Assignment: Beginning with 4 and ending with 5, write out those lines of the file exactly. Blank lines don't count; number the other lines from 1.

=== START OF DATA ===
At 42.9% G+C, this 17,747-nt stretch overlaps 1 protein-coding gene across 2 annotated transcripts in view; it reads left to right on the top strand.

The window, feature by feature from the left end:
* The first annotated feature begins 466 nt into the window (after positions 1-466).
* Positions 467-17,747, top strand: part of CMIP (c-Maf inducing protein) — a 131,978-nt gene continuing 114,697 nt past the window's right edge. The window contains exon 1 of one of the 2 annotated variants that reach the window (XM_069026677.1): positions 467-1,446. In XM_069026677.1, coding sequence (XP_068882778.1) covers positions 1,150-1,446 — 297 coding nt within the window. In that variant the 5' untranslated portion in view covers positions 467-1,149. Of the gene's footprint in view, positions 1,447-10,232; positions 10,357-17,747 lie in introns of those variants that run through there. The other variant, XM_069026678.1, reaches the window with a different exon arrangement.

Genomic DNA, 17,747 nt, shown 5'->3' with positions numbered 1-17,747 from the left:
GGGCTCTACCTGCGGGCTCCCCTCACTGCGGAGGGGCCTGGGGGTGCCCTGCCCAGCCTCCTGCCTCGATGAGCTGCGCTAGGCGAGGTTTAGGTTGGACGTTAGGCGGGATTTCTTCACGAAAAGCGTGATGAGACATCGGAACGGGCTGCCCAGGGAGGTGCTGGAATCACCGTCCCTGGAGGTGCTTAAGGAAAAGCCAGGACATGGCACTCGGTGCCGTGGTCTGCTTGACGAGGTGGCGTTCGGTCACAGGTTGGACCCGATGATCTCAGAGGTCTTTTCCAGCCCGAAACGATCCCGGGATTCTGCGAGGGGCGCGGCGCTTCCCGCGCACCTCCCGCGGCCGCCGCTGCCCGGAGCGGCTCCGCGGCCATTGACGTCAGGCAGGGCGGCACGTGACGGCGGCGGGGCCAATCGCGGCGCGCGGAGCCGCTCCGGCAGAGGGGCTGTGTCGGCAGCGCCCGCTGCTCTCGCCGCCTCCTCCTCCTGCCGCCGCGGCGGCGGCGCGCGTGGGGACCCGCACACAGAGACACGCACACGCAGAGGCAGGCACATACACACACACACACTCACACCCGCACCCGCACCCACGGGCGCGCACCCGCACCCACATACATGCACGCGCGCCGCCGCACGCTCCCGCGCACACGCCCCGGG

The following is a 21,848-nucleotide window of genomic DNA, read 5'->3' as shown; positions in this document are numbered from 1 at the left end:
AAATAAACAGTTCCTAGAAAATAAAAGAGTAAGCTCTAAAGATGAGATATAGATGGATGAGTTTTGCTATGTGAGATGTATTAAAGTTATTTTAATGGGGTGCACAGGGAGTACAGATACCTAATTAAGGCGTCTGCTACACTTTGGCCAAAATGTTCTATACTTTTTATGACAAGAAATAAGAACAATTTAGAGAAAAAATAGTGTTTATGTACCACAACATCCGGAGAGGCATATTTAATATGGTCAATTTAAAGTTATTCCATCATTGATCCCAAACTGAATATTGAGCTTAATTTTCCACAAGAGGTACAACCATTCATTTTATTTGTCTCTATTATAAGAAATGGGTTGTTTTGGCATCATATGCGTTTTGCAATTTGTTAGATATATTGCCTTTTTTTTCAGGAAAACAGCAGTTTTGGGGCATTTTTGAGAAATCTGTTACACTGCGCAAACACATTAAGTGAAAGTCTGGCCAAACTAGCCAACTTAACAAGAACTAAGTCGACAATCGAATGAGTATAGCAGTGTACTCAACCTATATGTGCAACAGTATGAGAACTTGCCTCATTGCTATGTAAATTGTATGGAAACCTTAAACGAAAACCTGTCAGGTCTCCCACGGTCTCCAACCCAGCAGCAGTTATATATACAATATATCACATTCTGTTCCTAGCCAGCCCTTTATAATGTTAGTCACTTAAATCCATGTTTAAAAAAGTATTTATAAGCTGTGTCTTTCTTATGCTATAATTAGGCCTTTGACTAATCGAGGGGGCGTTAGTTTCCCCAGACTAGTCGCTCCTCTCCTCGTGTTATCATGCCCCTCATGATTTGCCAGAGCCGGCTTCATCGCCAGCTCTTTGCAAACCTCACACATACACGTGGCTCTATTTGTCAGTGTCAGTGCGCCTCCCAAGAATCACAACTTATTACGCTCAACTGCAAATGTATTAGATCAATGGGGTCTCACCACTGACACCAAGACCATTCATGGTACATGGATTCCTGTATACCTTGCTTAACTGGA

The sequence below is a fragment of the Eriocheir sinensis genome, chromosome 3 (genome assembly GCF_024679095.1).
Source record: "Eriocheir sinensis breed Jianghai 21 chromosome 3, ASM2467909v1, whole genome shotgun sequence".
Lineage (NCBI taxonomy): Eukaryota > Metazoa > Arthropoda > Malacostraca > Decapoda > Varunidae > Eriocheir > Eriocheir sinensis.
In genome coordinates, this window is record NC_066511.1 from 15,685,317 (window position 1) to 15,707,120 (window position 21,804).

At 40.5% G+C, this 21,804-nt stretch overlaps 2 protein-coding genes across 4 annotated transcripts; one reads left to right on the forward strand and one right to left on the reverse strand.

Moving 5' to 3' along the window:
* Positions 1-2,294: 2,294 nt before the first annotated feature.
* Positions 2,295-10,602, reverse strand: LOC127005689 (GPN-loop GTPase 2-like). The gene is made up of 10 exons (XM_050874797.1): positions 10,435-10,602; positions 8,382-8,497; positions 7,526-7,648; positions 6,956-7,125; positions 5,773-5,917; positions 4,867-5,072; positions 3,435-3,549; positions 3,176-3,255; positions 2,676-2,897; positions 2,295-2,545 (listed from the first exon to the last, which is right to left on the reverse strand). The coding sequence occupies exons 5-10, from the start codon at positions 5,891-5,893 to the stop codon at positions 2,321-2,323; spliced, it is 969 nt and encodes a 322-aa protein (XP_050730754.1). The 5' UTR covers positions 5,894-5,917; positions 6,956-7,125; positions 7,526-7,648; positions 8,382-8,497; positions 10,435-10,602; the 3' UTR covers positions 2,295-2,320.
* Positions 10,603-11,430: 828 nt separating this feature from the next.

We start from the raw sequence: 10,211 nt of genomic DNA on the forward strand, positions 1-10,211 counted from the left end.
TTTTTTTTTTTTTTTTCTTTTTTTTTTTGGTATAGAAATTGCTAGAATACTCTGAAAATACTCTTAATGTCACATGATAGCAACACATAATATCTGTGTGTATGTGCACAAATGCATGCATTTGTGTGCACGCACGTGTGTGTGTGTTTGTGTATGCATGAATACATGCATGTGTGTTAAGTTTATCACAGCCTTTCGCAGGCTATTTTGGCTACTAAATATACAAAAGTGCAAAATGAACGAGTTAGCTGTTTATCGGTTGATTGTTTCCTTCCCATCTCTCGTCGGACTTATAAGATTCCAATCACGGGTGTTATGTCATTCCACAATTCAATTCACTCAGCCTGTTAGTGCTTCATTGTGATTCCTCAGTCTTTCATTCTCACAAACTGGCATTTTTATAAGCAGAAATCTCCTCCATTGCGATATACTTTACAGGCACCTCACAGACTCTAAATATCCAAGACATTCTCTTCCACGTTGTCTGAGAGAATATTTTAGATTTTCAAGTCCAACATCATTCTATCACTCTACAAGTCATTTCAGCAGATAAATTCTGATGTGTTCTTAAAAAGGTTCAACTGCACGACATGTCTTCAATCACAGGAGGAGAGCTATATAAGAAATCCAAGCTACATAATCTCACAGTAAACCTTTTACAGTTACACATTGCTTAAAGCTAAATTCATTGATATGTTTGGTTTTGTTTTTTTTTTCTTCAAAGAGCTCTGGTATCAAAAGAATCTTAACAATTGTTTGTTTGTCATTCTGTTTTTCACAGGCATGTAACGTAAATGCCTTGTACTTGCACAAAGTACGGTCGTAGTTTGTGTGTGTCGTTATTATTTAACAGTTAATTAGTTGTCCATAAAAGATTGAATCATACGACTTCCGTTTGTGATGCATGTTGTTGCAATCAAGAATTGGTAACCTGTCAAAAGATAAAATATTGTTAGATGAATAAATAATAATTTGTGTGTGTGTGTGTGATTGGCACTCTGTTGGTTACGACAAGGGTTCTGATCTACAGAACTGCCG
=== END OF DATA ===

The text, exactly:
* Positions 467-17,747, top strand: part of CMIP (c-Maf inducing protein) — a 131,978-nt gene continuing 114,697 nt past the window's right edge. The window contains exon 1 of one of the 2 annotated variants that reach the window (XM_069026677.1): positions 467-1,446. In XM_069026677.1, coding sequence (XP_068882778.1) covers positions 1,150-1,446 — 297 coding nt within the window. In that variant the 5' untranslated portion in view covers positions 467-1,149. Of the gene's footprint in view, positions 1,447-10,232; positions 10,357-17,747 lie in introns of those variants that run through there. The other variant, XM_069026678.1, reaches the window with a different exon arrangement.

Genomic DNA, 17,747 nt, shown 5'->3' with positions numbered 1-17,747 from the left: